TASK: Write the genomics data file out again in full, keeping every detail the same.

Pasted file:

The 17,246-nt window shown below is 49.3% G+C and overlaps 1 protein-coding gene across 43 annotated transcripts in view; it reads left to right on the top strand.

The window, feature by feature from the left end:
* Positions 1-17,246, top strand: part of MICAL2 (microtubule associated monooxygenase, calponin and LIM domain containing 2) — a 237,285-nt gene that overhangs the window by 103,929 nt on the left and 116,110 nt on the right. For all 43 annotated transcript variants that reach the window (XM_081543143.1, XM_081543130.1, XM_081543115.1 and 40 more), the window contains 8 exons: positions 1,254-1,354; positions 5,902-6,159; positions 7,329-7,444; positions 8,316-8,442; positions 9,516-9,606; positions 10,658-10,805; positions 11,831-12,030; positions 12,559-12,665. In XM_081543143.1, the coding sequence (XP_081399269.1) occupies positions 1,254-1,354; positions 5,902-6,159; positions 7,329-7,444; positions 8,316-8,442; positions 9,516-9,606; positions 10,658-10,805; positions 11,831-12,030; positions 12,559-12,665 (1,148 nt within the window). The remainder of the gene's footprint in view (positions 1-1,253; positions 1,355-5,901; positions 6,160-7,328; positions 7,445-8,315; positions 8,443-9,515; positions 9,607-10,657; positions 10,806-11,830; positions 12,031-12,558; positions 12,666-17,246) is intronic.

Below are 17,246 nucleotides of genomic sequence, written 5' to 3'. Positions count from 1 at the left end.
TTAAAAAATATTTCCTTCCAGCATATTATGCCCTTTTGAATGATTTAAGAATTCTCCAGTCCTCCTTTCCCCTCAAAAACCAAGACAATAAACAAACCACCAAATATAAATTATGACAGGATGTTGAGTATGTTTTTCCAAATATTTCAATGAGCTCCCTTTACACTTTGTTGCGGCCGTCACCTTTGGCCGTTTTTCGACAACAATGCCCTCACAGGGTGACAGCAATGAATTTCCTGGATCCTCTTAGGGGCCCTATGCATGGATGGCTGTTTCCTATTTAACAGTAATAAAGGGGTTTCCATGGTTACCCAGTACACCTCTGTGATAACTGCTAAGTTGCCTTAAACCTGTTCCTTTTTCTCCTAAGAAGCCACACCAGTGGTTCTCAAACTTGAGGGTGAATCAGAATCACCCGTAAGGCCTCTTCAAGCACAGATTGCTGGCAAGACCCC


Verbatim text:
The 17,246-nt window shown below is 49.3% G+C and overlaps 1 protein-coding gene across 43 annotated transcripts in view; it reads left to right on the top strand.

The window, feature by feature from the left end:
* Positions 1-17,246, top strand: part of MICAL2 (microtubule associated monooxygenase, calponin and LIM domain containing 2) — a 237,285-nt gene that overhangs the window by 103,929 nt on the left and 116,110 nt on the right. For all 43 annotated transcript variants that reach the window (XM_081543143.1, XM_081543130.1, XM_081543115.1 and 40 more), the window contains 8 exons: positions 1,254-1,354; positions 5,902-6,159; positions 7,329-7,444; positions 8,316-8,442; positions 9,516-9,606; positions 10,658-10,805; positions 11,831-12,030; positions 12,559-12,665. In XM_081543143.1, the coding sequence (XP_081399269.1) occupies positions 1,254-1,354; positions 5,902-6,159; positions 7,329-7,444; positions 8,316-8,442; positions 9,516-9,606; positions 10,658-10,805; positions 11,831-12,030; positions 12,559-12,665 (1,148 nt within the window). The remainder of the gene's footprint in view (positions 1-1,253; positions 1,355-5,901; positions 6,160-7,328; positions 7,445-8,315; positions 8,443-9,515; positions 9,607-10,657; positions 10,806-11,830; positions 12,031-12,558; positions 12,666-17,246) is intronic.

Below are 17,246 nucleotides of genomic sequence, written 5' to 3'. Positions count from 1 at the left end.
TTAAAAAATATTTCCTTCCAGCATATTATGCCCTTTTGAATGATTTAAGAATTCTCCAGTCCTCCTTTCCCCTCAAAAACCAAGACAATAAACAAACCACCAAATATAAATTATGACAGGATGTTGAGTATGTTTTTCCAAATATTTCAATGAGCTCCCTTTACACTTTGTTGCGGCCGTCACCTTTGGCCGTTTTTCGACAACAATGCCCTCACAGGGTGACAGCAATGAATTTCCTGGATCCTCTTAGGGGCCCTATGCATGGATGGCTGTTTCCTATTTAACAGTAATAAAGGGGTTTCCATGGTTACCCAGTACACCTCTGTGATAACTGCTAAGTTGCCTTAAACCTGTTCCTTTTTCTCCTAAGAAGCCACACCAGTGGTTCTCAAACTTGAGGGTGAATCAGAATCACCCGTAAGGCCTCTTCAAGCACAGATTGCTGGCAAGACCCC